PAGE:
Black invisibility in the black city: Labor | December 19, 2010

The buildings of industrial decline are highly visible during the Thanksgiving Day Parade, while the people we can consider "surplus labor," remain invisible in the psyche's of most outsiders.

Last month I flew down South to give a talk on queer politics in the segregated city. After my panel was over I rushed next door to catch the next. It was about waste-human waste-and after a day of intense conversations about urban renewal, suburban politics, and identity I looked forward to talking about poop in all its forms.

Turns out, I was shit out of luck.

While the first and last presenter had fascinating things to say about poop, the second presenter was talking about Detroit; the abandoned factories pocketing the city, he argued, should be considered the waste of capitalism, and are discussed as waste in the national media. He criticized the “ruin porn” flowing from TIME’s Assignment Detroit pens, arguing that thinking about Detroit’s problems, or its emptiness, in localized terms (read: all our fault) obscures the structural forces (read:  capital mobility) which haven’t just destroyed Detroit, but which wreak havoc on communities all across the nation and the globe.

Fair enough. TIME’s ruin porn (and that of many others) operates on a familiar assumption:  “Most Americans are too dumb to understand the real causes of a problem, so we should just come up with some simple explanations.” I found the thought refreshing.

But if we’re going to talk about “waste” in Detroit we can’t just talk about buildings and prairies. The bricks-and-mortar and tumbleweed waste of US capitalism is certainly shockingly concentrated in Detroit. With one third of city land lying fallow and fifty percent population loss, it is necessary to revisit how we read that space, it is ever necessary to address it in creative ways. But on my third page of furiously scribblednotes, I wrote:  “capital mobility leaves people behind too.” After all, Marx talked about the means not just the mode, the worker not just the capital.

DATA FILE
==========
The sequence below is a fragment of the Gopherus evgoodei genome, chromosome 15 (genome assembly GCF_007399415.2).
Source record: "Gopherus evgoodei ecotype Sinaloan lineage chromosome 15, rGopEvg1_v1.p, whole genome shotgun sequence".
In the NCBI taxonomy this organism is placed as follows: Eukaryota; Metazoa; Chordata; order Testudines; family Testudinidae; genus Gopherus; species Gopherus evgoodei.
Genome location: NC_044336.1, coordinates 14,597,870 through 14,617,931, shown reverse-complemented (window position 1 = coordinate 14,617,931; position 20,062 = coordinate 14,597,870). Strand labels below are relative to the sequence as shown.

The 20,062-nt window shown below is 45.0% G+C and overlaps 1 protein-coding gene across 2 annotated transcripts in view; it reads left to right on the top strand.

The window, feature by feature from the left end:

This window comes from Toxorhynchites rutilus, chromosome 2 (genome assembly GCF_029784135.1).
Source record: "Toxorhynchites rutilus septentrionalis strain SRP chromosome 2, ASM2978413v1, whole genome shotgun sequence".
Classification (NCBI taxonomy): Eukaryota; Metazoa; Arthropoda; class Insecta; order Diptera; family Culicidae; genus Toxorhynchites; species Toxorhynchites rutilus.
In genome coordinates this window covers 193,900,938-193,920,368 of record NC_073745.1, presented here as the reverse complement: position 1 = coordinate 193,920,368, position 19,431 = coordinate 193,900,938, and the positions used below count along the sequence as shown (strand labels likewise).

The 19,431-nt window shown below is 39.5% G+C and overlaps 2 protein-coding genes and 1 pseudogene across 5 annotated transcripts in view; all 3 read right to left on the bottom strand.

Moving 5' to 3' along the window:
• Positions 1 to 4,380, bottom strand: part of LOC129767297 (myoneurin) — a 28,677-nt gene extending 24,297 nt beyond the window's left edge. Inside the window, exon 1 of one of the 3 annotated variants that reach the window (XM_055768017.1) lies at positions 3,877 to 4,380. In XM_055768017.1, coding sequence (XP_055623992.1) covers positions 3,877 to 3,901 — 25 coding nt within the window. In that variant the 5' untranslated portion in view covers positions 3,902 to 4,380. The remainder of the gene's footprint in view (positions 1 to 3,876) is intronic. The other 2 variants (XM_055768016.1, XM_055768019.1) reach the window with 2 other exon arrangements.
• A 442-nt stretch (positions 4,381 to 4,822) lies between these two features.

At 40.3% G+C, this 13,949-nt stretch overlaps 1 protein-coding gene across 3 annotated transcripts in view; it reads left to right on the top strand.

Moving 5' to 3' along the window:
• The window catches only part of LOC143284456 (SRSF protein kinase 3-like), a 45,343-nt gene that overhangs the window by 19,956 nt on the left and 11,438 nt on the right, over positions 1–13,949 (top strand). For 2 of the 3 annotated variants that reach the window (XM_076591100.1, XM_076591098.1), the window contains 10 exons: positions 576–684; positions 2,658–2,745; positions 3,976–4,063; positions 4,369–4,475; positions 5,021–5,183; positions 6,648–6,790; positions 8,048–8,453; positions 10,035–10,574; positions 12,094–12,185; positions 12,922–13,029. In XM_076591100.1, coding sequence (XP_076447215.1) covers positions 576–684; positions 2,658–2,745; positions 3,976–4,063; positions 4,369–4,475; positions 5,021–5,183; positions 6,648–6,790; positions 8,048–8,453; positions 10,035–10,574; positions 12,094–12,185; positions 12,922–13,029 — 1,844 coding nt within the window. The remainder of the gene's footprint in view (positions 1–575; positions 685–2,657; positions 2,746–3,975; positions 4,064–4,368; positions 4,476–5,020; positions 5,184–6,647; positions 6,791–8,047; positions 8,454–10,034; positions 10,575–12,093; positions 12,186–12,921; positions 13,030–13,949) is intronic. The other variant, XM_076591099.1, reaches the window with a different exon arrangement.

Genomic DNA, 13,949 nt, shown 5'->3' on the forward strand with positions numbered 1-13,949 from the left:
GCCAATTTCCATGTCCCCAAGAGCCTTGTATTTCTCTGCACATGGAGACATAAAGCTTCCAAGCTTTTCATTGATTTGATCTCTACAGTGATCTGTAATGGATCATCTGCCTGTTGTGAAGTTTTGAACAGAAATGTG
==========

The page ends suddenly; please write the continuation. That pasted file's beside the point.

In America, we have a very hard time talking about the worker when it comes to progressive interpretations of urban decline. The buildings are the tragedy; the people living around the buildings (in Detroit, mostly black folks) are merely witnesses to their murder and the victims of hostile space. Those “bystanders,” however, are another form of capitalist waste. They are the surplus labor used for a short fling, and then kicked to the curb when they get too attached and start nagging about a ring.

Once dumped, they remain subjects with agency.

Geographer David Harvey sees capitalism as highly spatialized. Marx’s assertion that capitalism needs to constantly move to new planes of production to expand (if capitalism stops expanding, it stops being capitalism), he argues, is met by moving capital around regionally. Without getting into the messy details of Harvey’s geography, capitalism has to be on the move. Spaces are “produced” by capital moving into an area. Rather than take on a fair share of what it costs to produce that space (what it costs to build a city), capital moves somewhere else before it is asked to pony-up. This creates a new space somewhere else, but destroys the old through job loss, abandonment, and decreased revenue; hence, the term creative destruction. The destruction of old spaces creates growth because it allows capital to constantly avoid externalities.

The destruction of old spaces also entails leaving behind the initial physical capital (plants, brownfields, unused infrastructure), now worthless and a drain on local economies, but also the workers. Some can follow and some have the social capital to create new labor markets for themselves, others cannot and do not. In a society where economics and labor are inextricably bound up in white privilege, those with the fewest means to follow capital or trend into new labor markets when that capital leaves, are black and brown. In Detroit, the flight of capital left behind an incredible amount of empty space that was once teeming with life. It also left behind a lot of black workers.